6. “I’m not athletic.” Until a short time ago I was the least athletic person ever. A friend even got me a gag gift of an Abercrombie shirt that said “Jock” in big yellow letters across the front. I started running partially because I thought it would be funny to tell my friends that I ran a big race, knowing that they would never believe me. And then, I went from being unable to run a quarter mile without walking to completing a 10 mile race in the Adirondacks (that’s a mountain range, for those of you non-Northeasterners) and running the whole thing! Just start slow and build up to it. I’ve heard that the Couch to 5K program is great, but my personal program was just kind of me making it up as I went along, so I can’t really vouch for it.
  7. “I’ve tried to exercise in the past and failed.” Like numbers 5 and 6, ditto. It doesn’t matter how many times you’ve failed in the past – every day is a chance to start your plan over (I sound like a cheesy inspirational poster). Come up with a reasonable plan that allows you to have a few cheat days, and don’t beat yourself up when you fail (though beating yourself up might be good exercise).
  8. “I can’t afford to buy fancy exercise equipment or join a health club.” It definitely doesn’t take expensive equipment to get in shape! Pick up a set of dumbbells at Wal-Mart, Target, or your local sporting goods store. They’re usually like $5-10 each, depending on size. Between those and walking/running for some cardio, you’ll be all set! I mentioned doing exercises in front of the TV, which is extra easy if you have weights. If you don’t, grab some canned goods or water bottles as substitutes. If you’ve worked out for a while they may not be heavy enough, but if you’re just starting they’ll provide some nice light resistance. You can also check out stretchy bands (I got mine for $6 at TJ Maxx), a big ball ($12 at Wal-Mart), and various DVDs/videos that require little to no equipment (try Half.com, eBay, your local library, or even videos on YouTube). If you don’t want any equipment, I know there are books out there that tell you how to get in shape using only your own body weight – again, try your local library and get them for free.
  9. “I’m afraid I’ll hurt myself if I exercise.” I don’t want to get sued for providing some kind of pseudo-medical advice, so I’ll leave you to read the official article for this one. And just to cover my bases, I should also note that in any posts where I discuss running or working out while drunk, those activities are attempted by a trained professional and I do not take responsibility for any misfortune that occurs if you try to do the same.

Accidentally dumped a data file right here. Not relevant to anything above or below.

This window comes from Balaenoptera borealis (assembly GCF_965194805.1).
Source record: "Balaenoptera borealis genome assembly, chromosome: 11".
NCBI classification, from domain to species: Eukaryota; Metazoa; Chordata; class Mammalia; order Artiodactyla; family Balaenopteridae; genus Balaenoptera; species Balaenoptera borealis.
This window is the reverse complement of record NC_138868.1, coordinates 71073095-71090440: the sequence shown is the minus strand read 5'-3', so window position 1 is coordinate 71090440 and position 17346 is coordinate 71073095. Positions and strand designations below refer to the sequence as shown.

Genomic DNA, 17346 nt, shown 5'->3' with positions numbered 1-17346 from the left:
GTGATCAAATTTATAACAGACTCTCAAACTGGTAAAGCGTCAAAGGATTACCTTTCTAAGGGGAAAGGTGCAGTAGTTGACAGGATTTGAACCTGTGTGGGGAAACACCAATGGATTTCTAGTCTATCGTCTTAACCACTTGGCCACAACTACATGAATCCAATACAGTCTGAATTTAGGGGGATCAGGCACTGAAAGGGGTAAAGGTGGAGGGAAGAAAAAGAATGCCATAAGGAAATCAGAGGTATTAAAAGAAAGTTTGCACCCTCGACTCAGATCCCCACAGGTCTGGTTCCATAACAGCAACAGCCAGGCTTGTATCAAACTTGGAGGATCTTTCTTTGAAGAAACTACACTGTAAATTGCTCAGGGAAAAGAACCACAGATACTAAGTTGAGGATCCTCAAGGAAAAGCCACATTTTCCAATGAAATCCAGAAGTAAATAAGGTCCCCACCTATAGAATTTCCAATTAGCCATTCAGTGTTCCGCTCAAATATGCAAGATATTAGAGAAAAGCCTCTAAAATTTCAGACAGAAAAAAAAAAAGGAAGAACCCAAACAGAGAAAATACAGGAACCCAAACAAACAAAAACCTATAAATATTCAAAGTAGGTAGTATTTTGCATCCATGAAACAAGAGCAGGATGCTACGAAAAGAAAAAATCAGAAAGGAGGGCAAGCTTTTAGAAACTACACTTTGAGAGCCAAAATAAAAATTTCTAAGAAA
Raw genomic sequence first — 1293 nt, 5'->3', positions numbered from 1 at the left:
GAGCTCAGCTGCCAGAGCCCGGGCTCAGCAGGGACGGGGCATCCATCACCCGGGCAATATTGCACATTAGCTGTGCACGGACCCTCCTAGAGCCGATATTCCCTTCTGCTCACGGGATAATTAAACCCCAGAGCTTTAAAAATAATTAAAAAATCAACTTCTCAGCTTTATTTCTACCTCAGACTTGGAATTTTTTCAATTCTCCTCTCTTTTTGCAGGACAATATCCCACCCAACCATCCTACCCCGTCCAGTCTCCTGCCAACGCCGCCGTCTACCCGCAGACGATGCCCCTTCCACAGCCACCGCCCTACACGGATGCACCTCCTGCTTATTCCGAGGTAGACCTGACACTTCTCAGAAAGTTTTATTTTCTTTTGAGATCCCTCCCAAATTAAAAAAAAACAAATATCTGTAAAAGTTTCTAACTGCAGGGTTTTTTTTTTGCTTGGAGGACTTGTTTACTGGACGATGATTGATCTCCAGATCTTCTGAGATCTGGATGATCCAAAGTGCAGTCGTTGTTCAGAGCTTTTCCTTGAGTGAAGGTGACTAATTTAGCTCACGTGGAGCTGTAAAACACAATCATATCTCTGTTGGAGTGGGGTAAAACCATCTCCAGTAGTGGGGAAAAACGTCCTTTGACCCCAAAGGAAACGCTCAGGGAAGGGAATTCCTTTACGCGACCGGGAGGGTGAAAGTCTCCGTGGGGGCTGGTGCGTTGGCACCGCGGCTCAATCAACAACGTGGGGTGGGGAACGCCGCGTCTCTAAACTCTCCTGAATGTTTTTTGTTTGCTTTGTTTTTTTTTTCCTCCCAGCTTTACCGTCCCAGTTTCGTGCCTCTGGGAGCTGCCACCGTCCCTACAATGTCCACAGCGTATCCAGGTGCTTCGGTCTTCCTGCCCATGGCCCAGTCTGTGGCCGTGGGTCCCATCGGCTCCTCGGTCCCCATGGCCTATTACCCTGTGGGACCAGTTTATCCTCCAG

10. “My friends and family don’t support my efforts to exercise regularly.” Hmm, looks like it may be time for you to get new friends and family. Just kidding! Try some online communities (if you’re female, I love Three Fat Chicks On a Diet), or even seek out friends, family, and coworkers who may also want to get in shape. You’d be surprised how many people have that goal! One day I started talking about running with a coworker out near the water cooler (cliche, I know), and more and more people kept walking by and joining in the conversation. I know a lot of Type As are runners, and goodness knows tons of consultants are Type As, but I was still surprised by how large our circle of running discussion got. Alternately, you might have an experience like I did a few weeks ago. A former manager said he wanted to chat with me (ruh oh), and then after some small talk said that he noticed I was losing weight and looking healthier, happier, and more full of energy. He wanted to know my “secret” so he could do the same! It’s great to find people who share your goals – just don’t assume that you have to meet new people in order to do so.

Also, if you couldn’t tell by the fact that I’ve posted twice since, I did in fact survive my drunken midnight race on New Year’s. Still waiting to get pictures from my friend’s camera, at which point you’ll be able to laugh your ass off at me.